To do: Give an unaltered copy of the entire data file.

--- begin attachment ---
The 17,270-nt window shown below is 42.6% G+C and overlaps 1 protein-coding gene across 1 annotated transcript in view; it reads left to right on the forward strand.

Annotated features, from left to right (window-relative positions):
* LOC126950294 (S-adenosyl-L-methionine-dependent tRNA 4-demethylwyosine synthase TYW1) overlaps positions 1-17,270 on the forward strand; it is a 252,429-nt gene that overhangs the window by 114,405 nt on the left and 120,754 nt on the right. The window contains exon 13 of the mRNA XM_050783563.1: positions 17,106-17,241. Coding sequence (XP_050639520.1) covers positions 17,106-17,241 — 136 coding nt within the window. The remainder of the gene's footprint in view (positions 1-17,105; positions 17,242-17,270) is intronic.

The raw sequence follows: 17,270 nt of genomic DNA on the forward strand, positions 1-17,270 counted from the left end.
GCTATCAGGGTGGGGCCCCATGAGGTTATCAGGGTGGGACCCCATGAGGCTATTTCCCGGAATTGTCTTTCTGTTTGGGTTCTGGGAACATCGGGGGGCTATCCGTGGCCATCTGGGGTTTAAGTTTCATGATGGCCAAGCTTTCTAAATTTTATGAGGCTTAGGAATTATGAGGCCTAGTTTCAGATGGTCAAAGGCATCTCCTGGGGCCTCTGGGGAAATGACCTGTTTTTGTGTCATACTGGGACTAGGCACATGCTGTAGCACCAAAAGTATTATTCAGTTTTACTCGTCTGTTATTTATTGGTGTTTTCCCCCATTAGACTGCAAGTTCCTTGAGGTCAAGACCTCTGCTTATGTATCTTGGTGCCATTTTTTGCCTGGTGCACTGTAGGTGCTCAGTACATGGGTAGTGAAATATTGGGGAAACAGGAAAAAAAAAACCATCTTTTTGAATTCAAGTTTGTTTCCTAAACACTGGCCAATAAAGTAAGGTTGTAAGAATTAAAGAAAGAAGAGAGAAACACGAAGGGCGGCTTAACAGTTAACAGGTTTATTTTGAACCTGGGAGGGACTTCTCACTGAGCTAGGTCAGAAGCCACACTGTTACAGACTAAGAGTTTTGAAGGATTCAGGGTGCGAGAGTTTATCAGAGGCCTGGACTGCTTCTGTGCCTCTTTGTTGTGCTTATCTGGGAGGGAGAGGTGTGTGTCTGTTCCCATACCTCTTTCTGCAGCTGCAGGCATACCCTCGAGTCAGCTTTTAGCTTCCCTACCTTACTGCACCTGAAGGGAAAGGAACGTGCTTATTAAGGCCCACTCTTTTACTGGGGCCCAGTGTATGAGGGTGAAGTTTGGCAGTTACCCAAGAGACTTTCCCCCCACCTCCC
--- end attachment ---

The 17,270-nt window shown below is 42.6% G+C and overlaps 1 protein-coding gene across 1 annotated transcript in view; it reads left to right on the forward strand.

Annotated features, from left to right (window-relative positions):
* LOC126950294 (S-adenosyl-L-methionine-dependent tRNA 4-demethylwyosine synthase TYW1) overlaps positions 1-17,270 on the forward strand; it is a 252,429-nt gene that overhangs the window by 114,405 nt on the left and 120,754 nt on the right. The window contains exon 13 of the mRNA XM_050783563.1: positions 17,106-17,241. Coding sequence (XP_050639520.1) covers positions 17,106-17,241 — 136 coding nt within the window. The remainder of the gene's footprint in view (positions 1-17,105; positions 17,242-17,270) is intronic.

The raw sequence follows: 17,270 nt of genomic DNA on the forward strand, positions 1-17,270 counted from the left end.
GCTATCAGGGTGGGGCCCCATGAGGTTATCAGGGTGGGACCCCATGAGGCTATTTCCCGGAATTGTCTTTCTGTTTGGGTTCTGGGAACATCGGGGGGCTATCCGTGGCCATCTGGGGTTTAAGTTTCATGATGGCCAAGCTTTCTAAATTTTATGAGGCTTAGGAATTATGAGGCCTAGTTTCAGATGGTCAAAGGCATCTCCTGGGGCCTCTGGGGAAATGACCTGTTTTTGTGTCATACTGGGACTAGGCACATGCTGTAGCACCAAAAGTATTATTCAGTTTTACTCGTCTGTTATTTATTGGTGTTTTCCCCCATTAGACTGCAAGTTCCTTGAGGTCAAGACCTCTGCTTATGTATCTTGGTGCCATTTTTTGCCTGGTGCACTGTAGGTGCTCAGTACATGGGTAGTGAAATATTGGGGAAACAGGAAAAAAAAAACCATCTTTTTGAATTCAAGTTTGTTTCCTAAACACTGGCCAATAAAGTAAGGTTGTAAGAATTAAAGAAAGAAGAGAGAAACACGAAGGGCGGCTTAACAGTTAACAGGTTTATTTTGAACCTGGGAGGGACTTCTCACTGAGCTAGGTCAGAAGCCACACTGTTACAGACTAAGAGTTTTGAAGGATTCAGGGTGCGAGAGTTTATCAGAGGCCTGGACTGCTTCTGTGCCTCTTTGTTGTGCTTATCTGGGAGGGAGAGGTGTGTGTCTGTTCCCATACCTCTTTCTGCAGCTGCAGGCATACCCTCGAGTCAGCTTTTAGCTTCCCTACCTTACTGCACCTGAAGGGAAAGGAACGTGCTTATTAAGGCCCACTCTTTTACTGGGGCCCAGTGTATGAGGGTGAAGTTTGGCAGTTACCCAAGAGACTTTCCCCCCACCTCCC